Via Big Think, drug companies apparently illegally hide unfavorable results for their new drugs during clinical trials:
Shocking as it may seem, it is currently fairly standard practice for drugs companies to withhold clinical trials with negative results, allowing doctors to blindly prescribe drugs that don’t work or are even dangerous. In the United States, failing to publish clinical trials is punishable by a fine of $10,000 per day, but shockingly the fine has never actually been issued as Dr. Ben Goldacre explains in his editorial in PloS Medicine.
This is particularly unbelievable given that a recent study found that more than half of the clinical trials registered on clinicaltrials.gov within a given time period were never actually published (within the time period allowed by law). An earlier study, which found similar results, also demonstrated that even when the results are published, negative side effects and even serious adverse events are routinely missed out of the published version.
That’s pretty lousy. Also, if I’m a pharmaceutical company lawyer, I’m upping my medication if everyone else’s medication might be extra dangerous. That’s a lawsuit waiting to happen.
For an example of lawsuits that do happen when organizations don’t regulate and/or enforce misbehavior, look at my new favorite punching bag: police!
They get sued. A lot. They use fancy analytics to track and predict crime, and all the big data money can buy. But they apparently don’t turn their crystal ball inwards. Their own problems are a complete mystery to them:
For one study, Schwartz asked 140 law-enforcement agencies — including 70 of the biggest ones — for information about police-misconduct cases. A common answer: We don’t know.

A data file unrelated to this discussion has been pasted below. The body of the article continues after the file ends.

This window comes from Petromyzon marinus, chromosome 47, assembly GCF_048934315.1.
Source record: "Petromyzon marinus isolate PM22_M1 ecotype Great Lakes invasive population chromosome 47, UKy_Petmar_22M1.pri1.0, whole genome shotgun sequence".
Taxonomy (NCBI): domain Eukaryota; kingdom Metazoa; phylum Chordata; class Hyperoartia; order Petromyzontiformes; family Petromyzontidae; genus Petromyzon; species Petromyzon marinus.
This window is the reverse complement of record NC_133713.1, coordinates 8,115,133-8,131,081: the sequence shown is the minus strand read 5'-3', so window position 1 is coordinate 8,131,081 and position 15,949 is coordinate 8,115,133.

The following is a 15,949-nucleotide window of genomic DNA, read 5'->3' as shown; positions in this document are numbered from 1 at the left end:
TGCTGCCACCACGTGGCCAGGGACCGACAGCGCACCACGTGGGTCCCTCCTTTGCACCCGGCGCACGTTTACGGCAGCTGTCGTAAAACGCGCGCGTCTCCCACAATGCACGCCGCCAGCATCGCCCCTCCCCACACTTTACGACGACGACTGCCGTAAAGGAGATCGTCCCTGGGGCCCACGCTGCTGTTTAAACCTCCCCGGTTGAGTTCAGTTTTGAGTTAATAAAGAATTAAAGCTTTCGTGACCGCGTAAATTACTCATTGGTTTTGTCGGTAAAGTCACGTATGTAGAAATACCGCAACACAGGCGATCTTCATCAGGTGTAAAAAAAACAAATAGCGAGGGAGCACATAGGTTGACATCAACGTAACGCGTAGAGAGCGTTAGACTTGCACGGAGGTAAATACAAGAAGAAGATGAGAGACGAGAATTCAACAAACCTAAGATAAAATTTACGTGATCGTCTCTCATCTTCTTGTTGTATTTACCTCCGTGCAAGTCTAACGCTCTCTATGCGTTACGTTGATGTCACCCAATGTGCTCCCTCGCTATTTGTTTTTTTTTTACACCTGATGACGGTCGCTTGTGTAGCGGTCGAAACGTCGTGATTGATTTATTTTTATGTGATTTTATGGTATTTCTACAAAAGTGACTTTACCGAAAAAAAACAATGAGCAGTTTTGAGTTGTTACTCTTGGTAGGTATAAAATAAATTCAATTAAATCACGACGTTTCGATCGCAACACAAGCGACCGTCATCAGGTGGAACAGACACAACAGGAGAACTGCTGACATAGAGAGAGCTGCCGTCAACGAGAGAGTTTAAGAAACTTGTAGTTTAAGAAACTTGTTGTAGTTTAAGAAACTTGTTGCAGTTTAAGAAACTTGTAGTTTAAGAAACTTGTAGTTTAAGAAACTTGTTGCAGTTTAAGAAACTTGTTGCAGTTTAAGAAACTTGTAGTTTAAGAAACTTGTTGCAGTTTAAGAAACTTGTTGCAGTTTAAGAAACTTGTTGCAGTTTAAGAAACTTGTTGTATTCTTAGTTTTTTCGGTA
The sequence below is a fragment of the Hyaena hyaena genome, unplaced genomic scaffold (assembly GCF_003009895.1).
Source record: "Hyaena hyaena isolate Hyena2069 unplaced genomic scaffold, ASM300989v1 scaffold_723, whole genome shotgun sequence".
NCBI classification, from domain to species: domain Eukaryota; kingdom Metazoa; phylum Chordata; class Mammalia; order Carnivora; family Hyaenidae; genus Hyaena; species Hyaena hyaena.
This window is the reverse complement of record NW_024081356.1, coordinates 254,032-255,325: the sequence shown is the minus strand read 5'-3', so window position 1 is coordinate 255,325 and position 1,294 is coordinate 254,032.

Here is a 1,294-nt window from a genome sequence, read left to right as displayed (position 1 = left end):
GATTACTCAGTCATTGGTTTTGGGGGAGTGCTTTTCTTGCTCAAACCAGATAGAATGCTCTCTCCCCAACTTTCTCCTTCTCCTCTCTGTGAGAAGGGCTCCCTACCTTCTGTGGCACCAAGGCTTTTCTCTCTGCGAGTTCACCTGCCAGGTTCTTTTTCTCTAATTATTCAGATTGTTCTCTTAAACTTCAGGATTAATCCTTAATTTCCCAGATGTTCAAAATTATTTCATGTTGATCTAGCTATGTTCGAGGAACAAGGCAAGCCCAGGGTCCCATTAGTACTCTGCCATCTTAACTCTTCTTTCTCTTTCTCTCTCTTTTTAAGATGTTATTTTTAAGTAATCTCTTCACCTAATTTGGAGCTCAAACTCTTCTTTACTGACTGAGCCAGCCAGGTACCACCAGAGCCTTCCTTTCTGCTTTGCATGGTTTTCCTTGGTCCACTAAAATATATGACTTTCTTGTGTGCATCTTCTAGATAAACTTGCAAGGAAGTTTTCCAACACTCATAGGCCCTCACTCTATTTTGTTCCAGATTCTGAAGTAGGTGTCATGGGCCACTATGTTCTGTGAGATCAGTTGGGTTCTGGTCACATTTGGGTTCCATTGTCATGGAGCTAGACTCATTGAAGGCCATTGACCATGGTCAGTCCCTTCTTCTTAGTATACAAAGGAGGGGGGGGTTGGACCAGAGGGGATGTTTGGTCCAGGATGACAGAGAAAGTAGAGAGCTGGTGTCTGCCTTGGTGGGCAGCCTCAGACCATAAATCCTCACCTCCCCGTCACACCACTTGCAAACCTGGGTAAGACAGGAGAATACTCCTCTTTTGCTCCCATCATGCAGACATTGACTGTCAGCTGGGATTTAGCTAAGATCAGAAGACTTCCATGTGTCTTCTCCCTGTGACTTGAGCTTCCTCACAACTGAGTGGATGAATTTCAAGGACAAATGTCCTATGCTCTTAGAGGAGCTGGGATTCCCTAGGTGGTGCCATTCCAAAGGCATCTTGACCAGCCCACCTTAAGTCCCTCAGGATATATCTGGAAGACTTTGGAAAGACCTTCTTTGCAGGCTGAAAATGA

So, she asked the law departments, everybody. Which didn’t always help.
“Eighteen of the largest cities and counties,” she says, “and these are cities that include San Diego, New Orleans – counties like Harris County, Baltimore County – they reported that they had no records in any government agency or office reflecting how much they spent in lawsuits involving the police.”
Be sure to click through to the study for the explanation of how just a few cops get sued over and over but face no discipline despite costing taxpayers millions of dollars in civil lawsuit settlements. Thrilling!
Which in turn reminds me of the lack of institutional awareness around medical malpractice; the doctors who get repeatedly sued for malpractice completely misapprehend the reasons that they get sued.
The refrain in all three of those links is that you cannot manage what you cannot measure. The Food and Drug Administration is apparently not managing the mass abuse of clinical drug trials, which suggests they don’t keep track of companies. The police (and their attorneys) are not measuring how often they get sued, and so lawsuits about. Physicians aren’t managing their risks of malpractice because they don’t know why they get sued, which suggests a failure to … write it down and measure it.
Oh, and here’s a fourth one that deals with poor kids if you really want your heartstrings tugged upon.